Trans/Gender at Work: Addressing Inequality

by Kristen Schilt

Recently the New Republic featured a story about how the workplace experiences of transgender men and women can shed light on occupational gender equality more broadly. Jessica Nordell interviewed me for the article, and we talked extensively about the research I did for my first book, Just One of the Guys, that focuses on the work lives of transgender men in Texas and California. I argue in the book that trans men can develop what Patricia Hill Collins calls an “outsider-within” perspective from the unique experience of having worked on both sides of the gender binary. This experience can put into high relief the often-invisible social processes that produce and maintain a workplace gender gap. As many of the men I interviewed noted, bringing their appearances in line with their feeling of maleness could bring a noticeable change in their workplace treatment – a change that one man described as going from “bossy” to “take charge.” However, white and heterosexual trans men reported more positive changes in their treatment from co-workers and employers than trans men of color and gay trans men. Continue reading

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Filed under Transgender, Work & Organizations

Differing Feminine Ideals in Various Sectors of Vietnam’s Sex Industry

by Kimberly Hoang

Hoang_image1_August 2014One evening during my months of fieldwork in various strata of Ho Chi Ming City’s (HCMC) sex industry, a young woman returned to work after obtaining a rhinoplasty. With a bruised nose and along with strips of white bandages on her face, Diem’s nose became a spectacle among the male clients in the bar. Dong, a 60-year-old local Vietnamese businessman, explained to me: “When you bring in businessmen from Asia, you can say, ‘Look, this country is growing and developing so much that even the poorest village girls can afford to get plastic surgery.’ It shows them that we’re a nation that is growing very rapidly and there is a lot of potential in our market. [The women] represent Vietnam to the most important people, our investors!” Continue reading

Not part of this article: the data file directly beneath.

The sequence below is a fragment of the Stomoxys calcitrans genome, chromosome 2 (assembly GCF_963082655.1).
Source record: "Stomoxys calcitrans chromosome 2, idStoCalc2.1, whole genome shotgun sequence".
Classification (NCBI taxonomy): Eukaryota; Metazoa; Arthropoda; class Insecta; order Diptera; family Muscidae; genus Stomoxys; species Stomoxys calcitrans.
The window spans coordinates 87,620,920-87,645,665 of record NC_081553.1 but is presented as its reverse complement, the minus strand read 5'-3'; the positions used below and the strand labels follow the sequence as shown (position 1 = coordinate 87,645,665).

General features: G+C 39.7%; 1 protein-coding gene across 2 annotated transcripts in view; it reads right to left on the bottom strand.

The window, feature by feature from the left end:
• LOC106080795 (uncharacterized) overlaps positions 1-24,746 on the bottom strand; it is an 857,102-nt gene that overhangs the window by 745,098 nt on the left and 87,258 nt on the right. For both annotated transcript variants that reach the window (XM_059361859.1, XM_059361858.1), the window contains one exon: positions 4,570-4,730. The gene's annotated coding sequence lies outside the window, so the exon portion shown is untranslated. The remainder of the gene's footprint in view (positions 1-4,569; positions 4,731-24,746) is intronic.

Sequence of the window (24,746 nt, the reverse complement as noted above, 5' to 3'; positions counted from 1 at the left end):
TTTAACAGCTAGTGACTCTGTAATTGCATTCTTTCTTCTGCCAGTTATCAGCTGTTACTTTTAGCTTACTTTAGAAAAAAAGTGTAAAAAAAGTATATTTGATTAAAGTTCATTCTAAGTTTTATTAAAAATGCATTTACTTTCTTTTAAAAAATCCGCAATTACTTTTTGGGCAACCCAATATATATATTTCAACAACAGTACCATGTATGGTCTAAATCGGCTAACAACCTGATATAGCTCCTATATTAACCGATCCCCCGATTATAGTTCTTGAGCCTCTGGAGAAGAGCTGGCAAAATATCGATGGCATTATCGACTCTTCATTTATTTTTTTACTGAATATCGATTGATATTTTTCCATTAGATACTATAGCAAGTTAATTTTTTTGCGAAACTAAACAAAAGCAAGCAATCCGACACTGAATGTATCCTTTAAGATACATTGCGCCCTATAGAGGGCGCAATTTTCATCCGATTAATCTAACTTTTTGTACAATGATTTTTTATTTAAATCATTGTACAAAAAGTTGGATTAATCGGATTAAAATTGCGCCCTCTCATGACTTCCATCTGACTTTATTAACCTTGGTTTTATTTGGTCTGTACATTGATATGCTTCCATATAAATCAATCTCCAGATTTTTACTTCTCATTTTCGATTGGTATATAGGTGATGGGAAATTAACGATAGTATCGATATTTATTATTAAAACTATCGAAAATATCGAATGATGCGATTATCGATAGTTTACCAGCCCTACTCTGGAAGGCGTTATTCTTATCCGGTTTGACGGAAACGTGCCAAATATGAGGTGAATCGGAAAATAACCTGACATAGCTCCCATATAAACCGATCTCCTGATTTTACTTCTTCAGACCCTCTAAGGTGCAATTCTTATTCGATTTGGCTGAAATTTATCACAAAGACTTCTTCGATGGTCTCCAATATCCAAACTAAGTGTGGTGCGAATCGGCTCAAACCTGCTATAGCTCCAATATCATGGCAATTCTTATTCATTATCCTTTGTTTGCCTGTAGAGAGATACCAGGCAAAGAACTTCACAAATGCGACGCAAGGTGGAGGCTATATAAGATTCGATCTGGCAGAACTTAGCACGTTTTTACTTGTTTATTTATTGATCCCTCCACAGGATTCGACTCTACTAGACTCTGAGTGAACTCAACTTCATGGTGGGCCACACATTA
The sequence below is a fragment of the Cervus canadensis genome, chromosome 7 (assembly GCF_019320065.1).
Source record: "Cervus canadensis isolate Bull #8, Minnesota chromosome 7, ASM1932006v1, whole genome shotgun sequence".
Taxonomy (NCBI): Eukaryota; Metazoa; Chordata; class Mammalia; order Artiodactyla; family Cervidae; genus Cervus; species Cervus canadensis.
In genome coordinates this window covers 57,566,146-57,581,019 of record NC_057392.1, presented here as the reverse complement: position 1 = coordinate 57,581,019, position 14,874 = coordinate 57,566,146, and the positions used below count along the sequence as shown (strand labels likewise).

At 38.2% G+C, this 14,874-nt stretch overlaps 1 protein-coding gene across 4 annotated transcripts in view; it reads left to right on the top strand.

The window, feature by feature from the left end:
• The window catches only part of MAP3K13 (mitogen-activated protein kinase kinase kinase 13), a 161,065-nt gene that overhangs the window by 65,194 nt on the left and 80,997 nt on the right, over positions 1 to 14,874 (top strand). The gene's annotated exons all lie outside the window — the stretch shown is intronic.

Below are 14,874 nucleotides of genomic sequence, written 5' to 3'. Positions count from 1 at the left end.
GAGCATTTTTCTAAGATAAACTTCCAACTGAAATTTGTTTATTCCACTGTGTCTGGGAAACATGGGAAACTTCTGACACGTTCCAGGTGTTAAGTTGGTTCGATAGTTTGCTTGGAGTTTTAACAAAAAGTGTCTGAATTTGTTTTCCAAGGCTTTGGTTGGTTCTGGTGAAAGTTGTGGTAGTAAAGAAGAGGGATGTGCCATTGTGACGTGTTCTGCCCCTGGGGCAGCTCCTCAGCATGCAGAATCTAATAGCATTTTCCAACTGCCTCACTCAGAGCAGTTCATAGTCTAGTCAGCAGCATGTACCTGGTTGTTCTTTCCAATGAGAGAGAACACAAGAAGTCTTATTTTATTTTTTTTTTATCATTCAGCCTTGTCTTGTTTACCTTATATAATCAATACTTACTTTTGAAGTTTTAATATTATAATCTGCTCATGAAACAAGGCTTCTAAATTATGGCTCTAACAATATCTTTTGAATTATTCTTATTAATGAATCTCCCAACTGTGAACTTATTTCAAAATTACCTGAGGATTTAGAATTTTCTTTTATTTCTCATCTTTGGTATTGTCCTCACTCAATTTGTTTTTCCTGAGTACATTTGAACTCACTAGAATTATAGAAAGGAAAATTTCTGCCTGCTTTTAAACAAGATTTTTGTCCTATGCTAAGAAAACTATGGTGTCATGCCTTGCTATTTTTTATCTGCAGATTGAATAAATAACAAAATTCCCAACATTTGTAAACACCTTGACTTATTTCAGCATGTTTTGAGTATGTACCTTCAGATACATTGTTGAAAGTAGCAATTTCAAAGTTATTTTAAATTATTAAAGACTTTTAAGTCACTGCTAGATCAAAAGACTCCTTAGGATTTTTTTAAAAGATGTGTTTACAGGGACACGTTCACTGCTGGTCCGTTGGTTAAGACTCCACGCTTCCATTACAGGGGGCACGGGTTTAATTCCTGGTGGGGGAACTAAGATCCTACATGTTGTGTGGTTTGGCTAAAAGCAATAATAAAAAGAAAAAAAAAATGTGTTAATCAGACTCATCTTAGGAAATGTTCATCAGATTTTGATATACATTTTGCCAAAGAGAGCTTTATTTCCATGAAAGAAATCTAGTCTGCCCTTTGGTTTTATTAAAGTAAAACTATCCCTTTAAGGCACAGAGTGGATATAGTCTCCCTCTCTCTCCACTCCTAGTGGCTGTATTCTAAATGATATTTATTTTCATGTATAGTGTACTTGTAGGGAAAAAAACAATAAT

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Filed under Body & Embodiment, Global/Transnational, Politics/State/Nationalism, Sexualities

The State Sanctioned Production and Killing of Black Masculinity

by Victor Rios

“He was shot six times because the giant wouldn’t stop or die…”

-Donor for police officer that killed Michael Brown on Go Fund Me website August 20, 2014

“I thank all police, you are the ‘thin blue line’ protecting normal Americans from aggressive and entitled primitive savages.”

-Donor for police officer that killed Michael Brown on Go Fund Me website August 20, 2014

The murder of Michael Brown by police has to be understood within the context of policing and violence against Black men and Black masculinities. Continue reading

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Filed under Adolescence/Children, Law & Social Control, Masculinities, Race/Ethnicity, Violence

Barrel Chests, Brawn and Buffoonery: Controlling Images of Masculinity in Pixar Movies

This piece was cross-posted with permission from Feminist Reflections. To view the original piece, click here. The piece was also posted on Inequality by (Interior) Design (here).
by Tristan Bridges